Say you want to find the African country with the highest life expectancy. A Google search gives you this page result. Wolfram|Alpha gives you the top five countries with the corresponding data and also a “copyable plaintext.”
1 | Saint Helena | 78.4 yr |
2 | Libya | 77.3 yr |
3 | Tunisia | 75.8 yr |
4 | Re’union | 74.2 yr |
5 | Algeria | 74 yr |
You want to check out the odds for winning the Powerball? Wolfram|Alpha calculates your probability of winning as 1 in 195249054. You can see more Sports and Games here.
You can get info about a person, compare several people, even compute a family relationship (e.g. grandmother’s aunt). If you are expecting a baby and want to compare given names, Wolfram|Alpha delivers. A Tech Crunch reviewer wasn’t super-impressed for a host of reasons but also because, “it doesn’t do so well with searches for people who are not famous. I tried a vanity search of my name, for instance, and it came back with the distance between Erick, Oklahoma and the town of Schonfeld in Saxony, Germany (5,248 miles).”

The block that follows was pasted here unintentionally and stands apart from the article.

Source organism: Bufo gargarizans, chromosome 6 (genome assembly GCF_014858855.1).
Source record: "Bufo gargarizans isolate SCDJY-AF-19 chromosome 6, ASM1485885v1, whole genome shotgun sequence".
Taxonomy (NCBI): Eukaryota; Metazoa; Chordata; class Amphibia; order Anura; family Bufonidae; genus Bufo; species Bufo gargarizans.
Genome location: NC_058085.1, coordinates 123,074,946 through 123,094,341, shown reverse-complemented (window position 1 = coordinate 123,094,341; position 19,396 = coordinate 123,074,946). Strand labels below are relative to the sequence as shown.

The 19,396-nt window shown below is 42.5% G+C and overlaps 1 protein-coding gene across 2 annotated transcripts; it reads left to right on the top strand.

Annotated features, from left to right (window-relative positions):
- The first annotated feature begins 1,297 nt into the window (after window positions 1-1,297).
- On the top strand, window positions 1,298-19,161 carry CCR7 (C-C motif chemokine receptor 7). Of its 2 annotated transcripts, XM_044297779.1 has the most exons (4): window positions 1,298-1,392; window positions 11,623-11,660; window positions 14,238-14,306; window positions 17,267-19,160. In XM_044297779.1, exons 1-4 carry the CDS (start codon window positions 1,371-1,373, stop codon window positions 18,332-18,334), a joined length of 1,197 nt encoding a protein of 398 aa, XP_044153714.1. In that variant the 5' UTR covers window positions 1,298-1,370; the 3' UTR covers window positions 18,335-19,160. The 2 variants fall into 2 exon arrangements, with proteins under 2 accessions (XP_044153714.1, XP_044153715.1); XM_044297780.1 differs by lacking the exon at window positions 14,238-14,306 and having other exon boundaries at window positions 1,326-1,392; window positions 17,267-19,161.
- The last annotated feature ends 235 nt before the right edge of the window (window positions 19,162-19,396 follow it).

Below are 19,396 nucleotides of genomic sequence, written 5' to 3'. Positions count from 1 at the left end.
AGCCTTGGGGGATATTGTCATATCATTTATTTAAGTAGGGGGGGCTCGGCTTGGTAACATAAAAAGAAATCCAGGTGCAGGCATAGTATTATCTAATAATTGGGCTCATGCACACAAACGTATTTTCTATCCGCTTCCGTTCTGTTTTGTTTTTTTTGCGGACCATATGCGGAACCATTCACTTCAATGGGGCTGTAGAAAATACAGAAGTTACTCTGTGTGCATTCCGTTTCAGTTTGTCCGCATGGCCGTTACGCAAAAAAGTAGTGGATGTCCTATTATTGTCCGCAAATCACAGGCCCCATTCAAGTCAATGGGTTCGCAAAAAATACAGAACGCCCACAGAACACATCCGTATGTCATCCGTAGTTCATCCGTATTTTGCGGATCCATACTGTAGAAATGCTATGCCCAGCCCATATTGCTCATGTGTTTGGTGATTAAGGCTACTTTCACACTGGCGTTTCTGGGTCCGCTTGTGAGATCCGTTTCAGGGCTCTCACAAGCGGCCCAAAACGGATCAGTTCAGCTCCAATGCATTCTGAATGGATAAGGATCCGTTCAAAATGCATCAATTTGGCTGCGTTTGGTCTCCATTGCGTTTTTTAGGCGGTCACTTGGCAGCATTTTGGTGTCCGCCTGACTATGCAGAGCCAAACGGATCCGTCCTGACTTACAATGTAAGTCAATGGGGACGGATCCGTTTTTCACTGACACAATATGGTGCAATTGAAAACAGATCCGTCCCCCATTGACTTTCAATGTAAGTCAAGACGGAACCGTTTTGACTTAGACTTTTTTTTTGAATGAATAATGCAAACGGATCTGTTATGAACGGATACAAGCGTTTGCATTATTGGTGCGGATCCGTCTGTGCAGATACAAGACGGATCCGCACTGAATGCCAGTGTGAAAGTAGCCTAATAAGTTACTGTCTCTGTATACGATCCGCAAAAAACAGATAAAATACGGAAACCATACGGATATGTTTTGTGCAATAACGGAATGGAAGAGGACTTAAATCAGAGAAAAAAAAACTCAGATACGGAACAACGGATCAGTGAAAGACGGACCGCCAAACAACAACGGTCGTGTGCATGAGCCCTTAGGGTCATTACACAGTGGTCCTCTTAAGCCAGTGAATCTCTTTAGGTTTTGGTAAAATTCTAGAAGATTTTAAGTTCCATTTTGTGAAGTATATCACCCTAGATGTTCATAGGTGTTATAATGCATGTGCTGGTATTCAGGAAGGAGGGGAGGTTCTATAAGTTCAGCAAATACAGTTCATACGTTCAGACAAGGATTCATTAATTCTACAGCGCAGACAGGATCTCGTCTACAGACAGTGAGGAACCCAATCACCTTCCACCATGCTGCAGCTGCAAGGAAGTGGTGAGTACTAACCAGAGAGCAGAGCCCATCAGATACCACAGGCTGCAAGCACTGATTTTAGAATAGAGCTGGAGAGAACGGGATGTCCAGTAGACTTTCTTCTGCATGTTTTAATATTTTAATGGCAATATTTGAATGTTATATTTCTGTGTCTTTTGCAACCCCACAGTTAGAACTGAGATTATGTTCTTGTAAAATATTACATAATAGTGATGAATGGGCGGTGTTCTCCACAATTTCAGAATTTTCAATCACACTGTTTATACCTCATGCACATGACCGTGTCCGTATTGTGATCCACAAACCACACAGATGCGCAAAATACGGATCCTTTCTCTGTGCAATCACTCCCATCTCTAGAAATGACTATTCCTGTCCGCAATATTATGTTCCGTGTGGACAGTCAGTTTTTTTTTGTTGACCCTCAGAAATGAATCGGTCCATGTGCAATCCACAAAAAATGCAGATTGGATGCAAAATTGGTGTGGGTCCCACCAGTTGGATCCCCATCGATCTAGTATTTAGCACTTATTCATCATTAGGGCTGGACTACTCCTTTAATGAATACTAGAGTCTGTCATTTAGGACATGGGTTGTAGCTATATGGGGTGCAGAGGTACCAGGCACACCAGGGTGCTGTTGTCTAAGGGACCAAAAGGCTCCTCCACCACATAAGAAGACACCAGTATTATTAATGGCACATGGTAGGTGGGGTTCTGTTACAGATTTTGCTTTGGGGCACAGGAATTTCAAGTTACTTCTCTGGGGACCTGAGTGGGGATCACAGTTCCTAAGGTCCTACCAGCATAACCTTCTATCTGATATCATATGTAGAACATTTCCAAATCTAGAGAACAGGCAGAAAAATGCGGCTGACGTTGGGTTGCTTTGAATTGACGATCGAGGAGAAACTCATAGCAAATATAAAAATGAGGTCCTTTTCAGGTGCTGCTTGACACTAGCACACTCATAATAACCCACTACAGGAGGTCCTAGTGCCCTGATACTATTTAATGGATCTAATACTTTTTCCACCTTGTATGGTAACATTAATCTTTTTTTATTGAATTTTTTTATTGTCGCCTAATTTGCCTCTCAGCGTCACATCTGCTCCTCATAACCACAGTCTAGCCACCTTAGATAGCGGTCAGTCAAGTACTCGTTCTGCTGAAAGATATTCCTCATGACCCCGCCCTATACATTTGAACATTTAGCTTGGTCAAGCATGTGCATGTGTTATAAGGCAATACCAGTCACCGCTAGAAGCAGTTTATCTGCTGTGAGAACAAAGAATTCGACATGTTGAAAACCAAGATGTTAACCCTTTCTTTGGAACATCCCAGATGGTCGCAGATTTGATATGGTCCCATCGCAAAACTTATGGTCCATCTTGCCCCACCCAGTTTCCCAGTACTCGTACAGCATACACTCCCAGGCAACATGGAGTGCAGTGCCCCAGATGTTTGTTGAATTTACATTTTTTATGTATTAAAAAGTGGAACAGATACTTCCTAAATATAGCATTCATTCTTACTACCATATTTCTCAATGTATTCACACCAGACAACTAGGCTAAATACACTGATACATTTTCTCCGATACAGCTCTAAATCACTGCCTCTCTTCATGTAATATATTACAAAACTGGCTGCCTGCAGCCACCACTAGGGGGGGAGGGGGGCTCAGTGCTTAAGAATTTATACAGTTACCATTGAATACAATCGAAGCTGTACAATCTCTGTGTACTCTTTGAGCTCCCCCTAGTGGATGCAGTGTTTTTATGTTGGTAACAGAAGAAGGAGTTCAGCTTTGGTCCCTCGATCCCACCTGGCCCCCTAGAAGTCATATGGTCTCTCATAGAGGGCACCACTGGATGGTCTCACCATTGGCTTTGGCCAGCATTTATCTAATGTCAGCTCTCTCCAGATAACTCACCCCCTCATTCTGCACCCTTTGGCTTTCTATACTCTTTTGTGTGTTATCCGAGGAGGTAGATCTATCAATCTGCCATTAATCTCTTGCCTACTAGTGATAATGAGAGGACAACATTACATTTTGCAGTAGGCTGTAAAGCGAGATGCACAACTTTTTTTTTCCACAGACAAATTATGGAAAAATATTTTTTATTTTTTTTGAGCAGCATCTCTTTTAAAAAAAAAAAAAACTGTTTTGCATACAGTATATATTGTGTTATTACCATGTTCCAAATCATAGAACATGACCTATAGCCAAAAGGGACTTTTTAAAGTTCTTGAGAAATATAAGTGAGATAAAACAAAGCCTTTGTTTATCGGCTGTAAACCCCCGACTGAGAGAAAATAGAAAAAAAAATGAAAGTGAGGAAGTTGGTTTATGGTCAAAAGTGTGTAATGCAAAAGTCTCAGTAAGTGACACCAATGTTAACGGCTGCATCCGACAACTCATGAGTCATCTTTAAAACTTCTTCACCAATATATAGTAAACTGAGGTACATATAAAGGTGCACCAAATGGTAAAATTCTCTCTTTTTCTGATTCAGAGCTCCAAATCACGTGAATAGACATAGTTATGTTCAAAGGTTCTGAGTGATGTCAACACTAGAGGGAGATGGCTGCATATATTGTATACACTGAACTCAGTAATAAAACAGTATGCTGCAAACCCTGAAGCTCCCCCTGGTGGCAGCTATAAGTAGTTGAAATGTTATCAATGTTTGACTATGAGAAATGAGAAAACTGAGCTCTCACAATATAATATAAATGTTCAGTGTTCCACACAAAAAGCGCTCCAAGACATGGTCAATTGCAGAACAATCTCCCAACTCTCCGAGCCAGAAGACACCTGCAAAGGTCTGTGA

Tee-hee! It’s not a search engine, you can’t Wolfram yourself.
You are able to get information about books, compare books, get info on movies, songs, awards, and if you’re planning on writing a book, Wolfram|Alpha can calculate how many pages a 70,000 word work translates into (140 pages, single space). My one would be-favorite function is its ability to complete an aphorism (why? just because); well, when they can get it to work properly, or when I get better with my queries. I have searched for several aphorisms but was told, Wolfram|Alpha isn’t sure what to do with your input. They’re still working on kinks here and there but it can answer some whys, hows, dates and times …. heaven sent for anyone with inquisitive six year olds.